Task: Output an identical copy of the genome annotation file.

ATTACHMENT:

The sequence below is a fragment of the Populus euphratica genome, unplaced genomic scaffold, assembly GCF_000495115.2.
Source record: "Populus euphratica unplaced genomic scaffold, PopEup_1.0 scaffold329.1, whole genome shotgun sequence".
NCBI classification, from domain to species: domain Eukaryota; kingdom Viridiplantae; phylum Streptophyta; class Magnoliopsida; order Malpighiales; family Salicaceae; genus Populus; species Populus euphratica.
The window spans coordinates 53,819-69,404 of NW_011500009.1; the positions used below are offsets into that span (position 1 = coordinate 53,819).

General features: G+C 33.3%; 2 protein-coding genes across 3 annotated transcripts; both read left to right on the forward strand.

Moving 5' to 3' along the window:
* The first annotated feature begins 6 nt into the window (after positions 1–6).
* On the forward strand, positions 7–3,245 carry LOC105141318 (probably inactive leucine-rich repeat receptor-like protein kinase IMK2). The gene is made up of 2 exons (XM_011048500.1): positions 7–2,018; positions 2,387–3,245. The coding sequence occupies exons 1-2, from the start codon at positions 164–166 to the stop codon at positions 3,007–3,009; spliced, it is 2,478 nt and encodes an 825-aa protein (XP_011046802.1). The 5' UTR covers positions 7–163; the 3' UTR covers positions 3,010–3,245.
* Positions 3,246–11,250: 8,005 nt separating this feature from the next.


The sequence below is a fragment of the Populus euphratica genome, unplaced genomic scaffold, assembly GCF_000495115.2.
Source record: "Populus euphratica unplaced genomic scaffold, PopEup_1.0 scaffold329.1, whole genome shotgun sequence".
NCBI classification, from domain to species: domain Eukaryota; kingdom Viridiplantae; phylum Streptophyta; class Magnoliopsida; order Malpighiales; family Salicaceae; genus Populus; species Populus euphratica.
The window spans coordinates 53,819-69,404 of NW_011500009.1; the positions used below are offsets into that span (position 1 = coordinate 53,819).

General features: G+C 33.3%; 2 protein-coding genes across 3 annotated transcripts; both read left to right on the forward strand.

Moving 5' to 3' along the window:
* The first annotated feature begins 6 nt into the window (after positions 1–6).
* On the forward strand, positions 7–3,245 carry LOC105141318 (probably inactive leucine-rich repeat receptor-like protein kinase IMK2). The gene is made up of 2 exons (XM_011048500.1): positions 7–2,018; positions 2,387–3,245. The coding sequence occupies exons 1-2, from the start codon at positions 164–166 to the stop codon at positions 3,007–3,009; spliced, it is 2,478 nt and encodes an 825-aa protein (XP_011046802.1). The 5' UTR covers positions 7–163; the 3' UTR covers positions 3,010–3,245.
* Positions 3,246–11,250: 8,005 nt separating this feature from the next.